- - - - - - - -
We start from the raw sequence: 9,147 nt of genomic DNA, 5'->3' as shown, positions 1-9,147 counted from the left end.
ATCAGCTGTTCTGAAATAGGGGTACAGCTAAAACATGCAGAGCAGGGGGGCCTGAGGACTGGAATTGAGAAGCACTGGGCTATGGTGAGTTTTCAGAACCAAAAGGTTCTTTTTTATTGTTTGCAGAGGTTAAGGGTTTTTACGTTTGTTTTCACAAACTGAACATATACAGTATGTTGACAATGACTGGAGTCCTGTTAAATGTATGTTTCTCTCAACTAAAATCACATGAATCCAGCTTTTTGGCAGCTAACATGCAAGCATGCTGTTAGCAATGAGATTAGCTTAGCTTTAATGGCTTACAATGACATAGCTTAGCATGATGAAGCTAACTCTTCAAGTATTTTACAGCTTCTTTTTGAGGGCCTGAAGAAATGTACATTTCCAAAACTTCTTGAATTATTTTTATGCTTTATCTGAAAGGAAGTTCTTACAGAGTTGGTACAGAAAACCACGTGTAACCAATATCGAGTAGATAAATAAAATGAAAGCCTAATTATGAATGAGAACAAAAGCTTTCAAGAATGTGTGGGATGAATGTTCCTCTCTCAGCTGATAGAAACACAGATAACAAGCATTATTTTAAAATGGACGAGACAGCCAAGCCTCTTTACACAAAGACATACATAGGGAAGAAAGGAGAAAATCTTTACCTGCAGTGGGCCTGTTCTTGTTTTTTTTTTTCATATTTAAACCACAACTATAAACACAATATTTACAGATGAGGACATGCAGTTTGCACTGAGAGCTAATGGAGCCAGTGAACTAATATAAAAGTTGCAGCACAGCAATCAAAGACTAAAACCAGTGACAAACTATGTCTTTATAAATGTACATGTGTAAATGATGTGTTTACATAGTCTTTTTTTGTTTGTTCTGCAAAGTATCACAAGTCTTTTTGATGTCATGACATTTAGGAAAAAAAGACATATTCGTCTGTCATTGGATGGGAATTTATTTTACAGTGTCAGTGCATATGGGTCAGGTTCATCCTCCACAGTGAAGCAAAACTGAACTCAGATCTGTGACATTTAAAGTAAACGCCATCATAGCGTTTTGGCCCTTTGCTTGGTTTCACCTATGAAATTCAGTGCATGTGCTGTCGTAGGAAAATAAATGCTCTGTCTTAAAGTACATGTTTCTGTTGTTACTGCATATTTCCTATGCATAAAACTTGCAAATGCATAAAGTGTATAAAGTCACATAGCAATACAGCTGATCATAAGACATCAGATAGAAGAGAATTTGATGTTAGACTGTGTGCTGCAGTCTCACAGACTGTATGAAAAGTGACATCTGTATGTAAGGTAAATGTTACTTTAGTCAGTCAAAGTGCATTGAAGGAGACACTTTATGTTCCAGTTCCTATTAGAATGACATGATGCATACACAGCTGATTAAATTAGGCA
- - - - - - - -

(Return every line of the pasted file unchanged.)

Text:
We start from the raw sequence: 9,147 nt of genomic DNA, 5'->3' as shown, positions 1-9,147 counted from the left end.
ATCAGCTGTTCTGAAATAGGGGTACAGCTAAAACATGCAGAGCAGGGGGGCCTGAGGACTGGAATTGAGAAGCACTGGGCTATGGTGAGTTTTCAGAACCAAAAGGTTCTTTTTTATTGTTTGCAGAGGTTAAGGGTTTTTACGTTTGTTTTCACAAACTGAACATATACAGTATGTTGACAATGACTGGAGTCCTGTTAAATGTATGTTTCTCTCAACTAAAATCACATGAATCCAGCTTTTTGGCAGCTAACATGCAAGCATGCTGTTAGCAATGAGATTAGCTTAGCTTTAATGGCTTACAATGACATAGCTTAGCATGATGAAGCTAACTCTTCAAGTATTTTACAGCTTCTTTTTGAGGGCCTGAAGAAATGTACATTTCCAAAACTTCTTGAATTATTTTTATGCTTTATCTGAAAGGAAGTTCTTACAGAGTTGGTACAGAAAACCACGTGTAACCAATATCGAGTAGATAAATAAAATGAAAGCCTAATTATGAATGAGAACAAAAGCTTTCAAGAATGTGTGGGATGAATGTTCCTCTCTCAGCTGATAGAAACACAGATAACAAGCATTATTTTAAAATGGACGAGACAGCCAAGCCTCTTTACACAAAGACATACATAGGGAAGAAAGGAGAAAATCTTTACCTGCAGTGGGCCTGTTCTTGTTTTTTTTTTTCATATTTAAACCACAACTATAAACACAATATTTACAGATGAGGACATGCAGTTTGCACTGAGAGCTAATGGAGCCAGTGAACTAATATAAAAGTTGCAGCACAGCAATCAAAGACTAAAACCAGTGACAAACTATGTCTTTATAAATGTACATGTGTAAATGATGTGTTTACATAGTCTTTTTTTGTTTGTTCTGCAAAGTATCACAAGTCTTTTTGATGTCATGACATTTAGGAAAAAAAGACATATTCGTCTGTCATTGGATGGGAATTTATTTTACAGTGTCAGTGCATATGGGTCAGGTTCATCCTCCACAGTGAAGCAAAACTGAACTCAGATCTGTGACATTTAAAGTAAACGCCATCATAGCGTTTTGGCCCTTTGCTTGGTTTCACCTATGAAATTCAGTGCATGTGCTGTCGTAGGAAAATAAATGCTCTGTCTTAAAGTACATGTTTCTGTTGTTACTGCATATTTCCTATGCATAAAACTTGCAAATGCATAAAGTGTATAAAGTCACATAGCAATACAGCTGATCATAAGACATCAGATAGAAGAGAATTTGATGTTAGACTGTGTGCTGCAGTCTCACAGACTGTATGAAAAGTGACATCTGTATGTAAGGTAAATGTTACTTTAGTCAGTCAAAGTGCATTGAAGGAGACACTTTATGTTCCAGTTCCTATTAGAATGACATGATGCATACACAGCTGATTAAATTAGGCA